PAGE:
Chicken yakitori

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This irresistible chicken yakitori recipe is a simple, delicious way to barbecue chicken, combining sweet, sticky tare glaze and hot charcoal to great effect. Remember to keep your chicken and spring onion bites the same size for even cooking, and don't forget to soak your skewers to stop them burning!

First published in 2018

Yakitori is the quintessential Japanese barbecue dish, in which chickens are meticulously butchered into their component parts and precisely arranged in different ways on small bamboo, wood or steel skewers.

The chicken must be grilled over charcoal (even a specialist type of charcoal called Binchōtan is used) and it is usually served with a ‘tare’ or soy basting sauce, into which the meat is also dipped as it is being cooked.

A yakitori chef is highly respected in Japan (the Japanese do an excellent job of becoming highly specialised in the kitchen) but it’s okay, you can have a go at home with very pleasing results. It’s worth butchering the chicken yourself because you get to try all the different cuts, and pretend you’re a yakitori master at the same time. However, chicken thighs and breasts are easier and faster.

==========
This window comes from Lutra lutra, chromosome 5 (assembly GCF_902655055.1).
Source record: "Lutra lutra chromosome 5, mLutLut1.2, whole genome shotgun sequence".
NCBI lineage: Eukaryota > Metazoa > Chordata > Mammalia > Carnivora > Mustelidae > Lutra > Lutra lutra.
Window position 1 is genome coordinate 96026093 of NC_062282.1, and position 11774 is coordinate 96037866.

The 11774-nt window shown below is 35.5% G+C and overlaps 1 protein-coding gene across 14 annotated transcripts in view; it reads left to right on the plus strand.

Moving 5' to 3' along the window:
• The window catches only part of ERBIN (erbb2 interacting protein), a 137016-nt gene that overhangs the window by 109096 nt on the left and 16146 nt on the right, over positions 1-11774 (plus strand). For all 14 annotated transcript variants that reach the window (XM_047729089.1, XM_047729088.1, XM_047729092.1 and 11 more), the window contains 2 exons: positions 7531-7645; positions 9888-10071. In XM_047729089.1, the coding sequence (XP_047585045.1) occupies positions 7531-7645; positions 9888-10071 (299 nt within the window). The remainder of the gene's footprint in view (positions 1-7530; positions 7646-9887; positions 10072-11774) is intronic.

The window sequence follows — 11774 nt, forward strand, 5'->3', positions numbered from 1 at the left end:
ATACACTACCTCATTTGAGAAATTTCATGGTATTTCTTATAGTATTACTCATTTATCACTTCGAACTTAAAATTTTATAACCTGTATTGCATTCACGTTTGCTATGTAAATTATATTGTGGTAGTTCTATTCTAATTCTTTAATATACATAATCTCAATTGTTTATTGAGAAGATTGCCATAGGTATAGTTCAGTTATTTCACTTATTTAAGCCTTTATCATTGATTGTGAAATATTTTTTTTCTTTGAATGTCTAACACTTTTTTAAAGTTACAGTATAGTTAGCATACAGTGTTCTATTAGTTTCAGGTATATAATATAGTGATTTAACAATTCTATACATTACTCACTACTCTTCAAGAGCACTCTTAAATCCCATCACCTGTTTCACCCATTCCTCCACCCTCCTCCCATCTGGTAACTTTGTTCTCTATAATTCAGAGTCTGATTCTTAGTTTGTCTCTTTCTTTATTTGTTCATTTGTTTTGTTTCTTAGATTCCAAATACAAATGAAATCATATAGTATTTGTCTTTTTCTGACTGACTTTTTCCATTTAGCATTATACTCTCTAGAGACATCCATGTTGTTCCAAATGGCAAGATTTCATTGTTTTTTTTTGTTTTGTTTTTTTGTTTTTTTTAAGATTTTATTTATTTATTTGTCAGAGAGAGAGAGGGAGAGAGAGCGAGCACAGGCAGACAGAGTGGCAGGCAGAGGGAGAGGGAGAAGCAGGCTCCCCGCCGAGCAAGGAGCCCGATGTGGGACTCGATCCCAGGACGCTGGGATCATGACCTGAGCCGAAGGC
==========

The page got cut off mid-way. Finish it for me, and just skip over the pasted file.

For the tare


  • Barbecue


Add all the tare ingredients to a saucepan, bring to the boil and reduce by half until thick and glossy. Divide the tare into 2 bowls – one shallow bowl for dipping the skewers while you’re cooking them and one for serving at the table
Remove any skin from the chicken and cut into rectangular strips. Fold each strip, pushing a skewer through each side to create a domed effect. Alternate each piece of chicken with a section of spring onion and brush lightly with oil
Heat a barbecue for direct grilling. When the flames have died down and the coals are white, gently grill the chicken skewers, turning often. Once the chicken skewers are around 80% cooked, begin dipping them into the tare and returning to the grill to caramelise

Helen Graves is Head of Content at Great British Chefs. She's also the author of the cookbook LIVE FIRE: Seasonal Barbecue Recipes and Stories of Live Fire Traditions, Old and New, and the editor of Pit, an independent magazine with roots in live fire cooking.

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